Five games to have fun with maths in Years 3 and 4

Games are a fun way to get your child thinking, communicating and reasoning like a mathematician. Here are five games for you to play together.

Four dice on a piece of paper with gridlines. Four dice on a piece of paper with gridlines.


Yahtzee is a great way for your child to enhance their skills in quantifying collections, understanding how numbers work and using operations. Combining both skills and luck, there’s a chance that probability might enter the conversation too!

The object of the game is to get the highest score. Players take turns rolling dice and meeting specific criteria to grow their score. Good luck rolling a Yahtzee!


This game takes maths outdoors. Players take turns to throw a wooden log - the Finska - at a set of numbered pins. Similar to lawn bowls or bowling, the aim of the game is to score exactly 50 points.

Playing Finska involves working with the operations, quantifying collections and using what we know about how numbers work. It also requires mathematical reasoning, problem solving and spatial awareness to hit your target.

You can use this game to explore velocity and risk because they are also underpinned by maths!

The Game Of Life

Does your child wish they were a grown-up already? Here’s a chance for them to give adulthood - and some maths - a trial run.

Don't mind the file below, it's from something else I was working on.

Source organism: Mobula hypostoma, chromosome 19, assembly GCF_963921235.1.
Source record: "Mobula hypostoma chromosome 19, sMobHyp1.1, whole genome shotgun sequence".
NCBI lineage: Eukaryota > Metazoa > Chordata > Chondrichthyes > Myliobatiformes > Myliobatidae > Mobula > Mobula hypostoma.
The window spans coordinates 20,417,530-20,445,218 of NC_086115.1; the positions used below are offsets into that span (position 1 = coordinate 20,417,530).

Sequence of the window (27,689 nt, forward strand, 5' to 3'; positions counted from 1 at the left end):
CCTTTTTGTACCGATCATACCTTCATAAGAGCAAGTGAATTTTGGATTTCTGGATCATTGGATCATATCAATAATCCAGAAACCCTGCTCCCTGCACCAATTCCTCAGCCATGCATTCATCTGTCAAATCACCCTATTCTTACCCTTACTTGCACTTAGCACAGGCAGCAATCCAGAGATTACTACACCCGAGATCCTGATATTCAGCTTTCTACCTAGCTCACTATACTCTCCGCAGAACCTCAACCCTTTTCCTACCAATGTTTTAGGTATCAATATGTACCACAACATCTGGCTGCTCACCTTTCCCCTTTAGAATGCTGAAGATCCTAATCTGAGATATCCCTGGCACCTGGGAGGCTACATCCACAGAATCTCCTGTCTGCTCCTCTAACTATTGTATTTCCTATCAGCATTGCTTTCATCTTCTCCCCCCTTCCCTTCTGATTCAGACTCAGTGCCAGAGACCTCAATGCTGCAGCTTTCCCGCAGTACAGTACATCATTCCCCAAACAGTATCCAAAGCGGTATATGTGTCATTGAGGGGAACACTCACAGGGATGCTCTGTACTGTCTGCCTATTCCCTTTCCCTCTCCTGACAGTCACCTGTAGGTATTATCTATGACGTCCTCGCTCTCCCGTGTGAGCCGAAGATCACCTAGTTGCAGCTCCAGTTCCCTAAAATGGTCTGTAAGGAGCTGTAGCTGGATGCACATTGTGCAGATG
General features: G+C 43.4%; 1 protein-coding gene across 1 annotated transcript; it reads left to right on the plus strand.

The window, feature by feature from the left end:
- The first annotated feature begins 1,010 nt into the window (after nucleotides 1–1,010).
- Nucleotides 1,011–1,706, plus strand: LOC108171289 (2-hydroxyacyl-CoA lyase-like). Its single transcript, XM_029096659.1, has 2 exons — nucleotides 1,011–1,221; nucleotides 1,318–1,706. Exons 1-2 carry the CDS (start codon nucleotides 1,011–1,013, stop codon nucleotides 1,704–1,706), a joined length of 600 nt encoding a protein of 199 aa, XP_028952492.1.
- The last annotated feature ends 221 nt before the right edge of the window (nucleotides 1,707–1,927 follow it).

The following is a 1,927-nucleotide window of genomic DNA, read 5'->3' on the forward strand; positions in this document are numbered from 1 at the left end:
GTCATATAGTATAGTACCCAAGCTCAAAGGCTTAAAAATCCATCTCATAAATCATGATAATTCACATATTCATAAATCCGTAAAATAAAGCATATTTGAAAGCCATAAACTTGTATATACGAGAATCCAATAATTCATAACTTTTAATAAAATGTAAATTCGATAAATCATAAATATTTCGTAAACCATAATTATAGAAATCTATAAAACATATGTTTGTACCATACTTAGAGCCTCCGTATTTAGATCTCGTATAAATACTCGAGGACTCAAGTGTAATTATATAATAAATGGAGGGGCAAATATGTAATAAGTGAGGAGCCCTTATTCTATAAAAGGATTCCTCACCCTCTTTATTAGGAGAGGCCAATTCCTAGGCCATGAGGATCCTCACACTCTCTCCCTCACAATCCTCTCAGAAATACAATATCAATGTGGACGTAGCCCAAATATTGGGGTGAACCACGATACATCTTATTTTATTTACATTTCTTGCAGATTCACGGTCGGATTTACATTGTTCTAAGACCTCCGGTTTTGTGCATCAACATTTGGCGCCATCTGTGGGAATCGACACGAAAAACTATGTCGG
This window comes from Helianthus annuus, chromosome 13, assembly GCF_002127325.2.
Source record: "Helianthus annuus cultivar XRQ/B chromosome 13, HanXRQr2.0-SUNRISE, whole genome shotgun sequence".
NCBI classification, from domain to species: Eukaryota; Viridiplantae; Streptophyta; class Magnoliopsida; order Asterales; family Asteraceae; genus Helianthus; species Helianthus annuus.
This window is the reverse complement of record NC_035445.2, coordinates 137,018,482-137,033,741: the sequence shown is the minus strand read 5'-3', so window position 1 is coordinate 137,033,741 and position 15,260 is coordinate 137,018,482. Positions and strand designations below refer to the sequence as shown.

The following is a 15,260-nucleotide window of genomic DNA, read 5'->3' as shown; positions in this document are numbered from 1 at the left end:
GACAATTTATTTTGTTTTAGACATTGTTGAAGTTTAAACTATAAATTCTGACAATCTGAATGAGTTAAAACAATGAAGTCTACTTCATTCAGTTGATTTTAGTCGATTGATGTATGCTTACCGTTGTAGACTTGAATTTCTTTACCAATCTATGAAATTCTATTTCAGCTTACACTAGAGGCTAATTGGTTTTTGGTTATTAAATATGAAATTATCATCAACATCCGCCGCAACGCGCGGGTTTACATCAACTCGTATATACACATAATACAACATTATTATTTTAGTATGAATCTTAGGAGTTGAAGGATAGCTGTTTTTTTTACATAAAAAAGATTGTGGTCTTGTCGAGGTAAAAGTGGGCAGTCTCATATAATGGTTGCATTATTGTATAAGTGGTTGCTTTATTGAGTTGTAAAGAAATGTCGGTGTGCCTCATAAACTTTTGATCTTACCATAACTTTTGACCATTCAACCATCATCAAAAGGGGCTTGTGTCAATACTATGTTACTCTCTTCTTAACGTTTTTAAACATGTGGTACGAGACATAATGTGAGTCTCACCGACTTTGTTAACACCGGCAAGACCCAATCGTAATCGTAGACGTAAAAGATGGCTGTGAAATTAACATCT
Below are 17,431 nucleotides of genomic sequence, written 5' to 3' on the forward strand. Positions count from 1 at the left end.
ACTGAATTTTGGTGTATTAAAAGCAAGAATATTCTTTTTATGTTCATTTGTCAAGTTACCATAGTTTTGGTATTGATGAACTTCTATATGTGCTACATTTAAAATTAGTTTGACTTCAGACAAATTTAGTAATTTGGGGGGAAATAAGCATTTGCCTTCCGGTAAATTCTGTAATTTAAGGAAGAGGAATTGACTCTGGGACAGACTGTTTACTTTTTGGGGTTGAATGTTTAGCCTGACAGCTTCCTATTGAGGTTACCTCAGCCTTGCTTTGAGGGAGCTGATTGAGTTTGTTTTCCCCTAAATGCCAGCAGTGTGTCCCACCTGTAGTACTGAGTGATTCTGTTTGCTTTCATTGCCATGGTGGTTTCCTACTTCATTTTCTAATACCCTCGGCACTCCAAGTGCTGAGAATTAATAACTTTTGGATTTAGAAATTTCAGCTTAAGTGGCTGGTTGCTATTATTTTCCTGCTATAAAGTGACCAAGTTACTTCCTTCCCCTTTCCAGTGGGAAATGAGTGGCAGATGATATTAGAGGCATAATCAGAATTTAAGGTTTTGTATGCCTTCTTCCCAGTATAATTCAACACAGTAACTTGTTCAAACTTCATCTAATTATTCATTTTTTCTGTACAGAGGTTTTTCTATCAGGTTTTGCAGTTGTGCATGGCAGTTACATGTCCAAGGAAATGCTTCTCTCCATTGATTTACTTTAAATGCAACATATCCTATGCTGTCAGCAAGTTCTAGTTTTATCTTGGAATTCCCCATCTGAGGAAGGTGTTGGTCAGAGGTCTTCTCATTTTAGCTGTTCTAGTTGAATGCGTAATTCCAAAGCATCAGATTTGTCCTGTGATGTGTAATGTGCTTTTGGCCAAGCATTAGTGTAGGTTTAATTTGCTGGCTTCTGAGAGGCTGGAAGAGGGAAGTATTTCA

This board game helps enrich our understanding of working with money by exploring ideas like earning a wage, paying taxes and exploring debt - all whilst using an understanding of the operations and how numbers work. It’ll give your child a glimpse of how maths is used in our daily lives.


Sequence is a game of strategy! Helping your child enrich their understanding of position and probability, the aim of the game is to be the first person to make 2 collections of five tokens in a row. Aside from exploring position and probability, this game is rich in mathematical reasoning.


A classic game, chess is steeped in opportunities to deepen mathematical skills and understanding. Players take turns moving one chess piece at a time until one player is able to capture their opponent's king.

A great game to develop mathematical reasoning and patient problem solving, chess promotes your child’s understanding of concepts such as position, angles and probability.

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